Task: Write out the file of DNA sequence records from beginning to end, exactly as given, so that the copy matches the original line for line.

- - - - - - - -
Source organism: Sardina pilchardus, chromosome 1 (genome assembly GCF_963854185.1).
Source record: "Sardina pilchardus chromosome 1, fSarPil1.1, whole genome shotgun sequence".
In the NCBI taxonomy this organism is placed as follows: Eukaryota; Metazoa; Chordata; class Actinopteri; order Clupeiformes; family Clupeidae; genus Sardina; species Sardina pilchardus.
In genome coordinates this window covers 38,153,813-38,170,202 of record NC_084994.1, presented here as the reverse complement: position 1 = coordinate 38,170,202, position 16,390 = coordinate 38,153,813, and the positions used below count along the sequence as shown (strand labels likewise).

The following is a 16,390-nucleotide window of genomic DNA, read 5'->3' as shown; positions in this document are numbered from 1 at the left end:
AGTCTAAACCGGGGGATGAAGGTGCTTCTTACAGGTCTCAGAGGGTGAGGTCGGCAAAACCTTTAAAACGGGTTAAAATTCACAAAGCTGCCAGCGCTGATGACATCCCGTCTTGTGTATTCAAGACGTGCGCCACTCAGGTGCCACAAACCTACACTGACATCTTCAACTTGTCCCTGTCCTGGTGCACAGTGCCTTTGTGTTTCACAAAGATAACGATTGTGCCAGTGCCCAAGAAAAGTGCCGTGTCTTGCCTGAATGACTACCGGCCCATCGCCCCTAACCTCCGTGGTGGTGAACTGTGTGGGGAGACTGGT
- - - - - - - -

Source organism: Sardina pilchardus, chromosome 1 (genome assembly GCF_963854185.1).
Source record: "Sardina pilchardus chromosome 1, fSarPil1.1, whole genome shotgun sequence".
In the NCBI taxonomy this organism is placed as follows: Eukaryota; Metazoa; Chordata; class Actinopteri; order Clupeiformes; family Clupeidae; genus Sardina; species Sardina pilchardus.
In genome coordinates this window covers 38,153,813-38,170,202 of record NC_084994.1, presented here as the reverse complement: position 1 = coordinate 38,170,202, position 16,390 = coordinate 38,153,813, and the positions used below count along the sequence as shown (strand labels likewise).

The following is a 16,390-nucleotide window of genomic DNA, read 5'->3' as shown; positions in this document are numbered from 1 at the left end:
AGTCTAAACCGGGGGATGAAGGTGCTTCTTACAGGTCTCAGAGGGTGAGGTCGGCAAAACCTTTAAAACGGGTTAAAATTCACAAAGCTGCCAGCGCTGATGACATCCCGTCTTGTGTATTCAAGACGTGCGCCACTCAGGTGCCACAAACCTACACTGACATCTTCAACTTGTCCCTGTCCTGGTGCACAGTGCCTTTGTGTTTCACAAAGATAACGATTGTGCCAGTGCCCAAGAAAAGTGCCGTGTCTTGCCTGAATGACTACCGGCCCATCGCCCCTAACCTCCGTGGTGGTGAACTGTGTGGGGAGACTGGT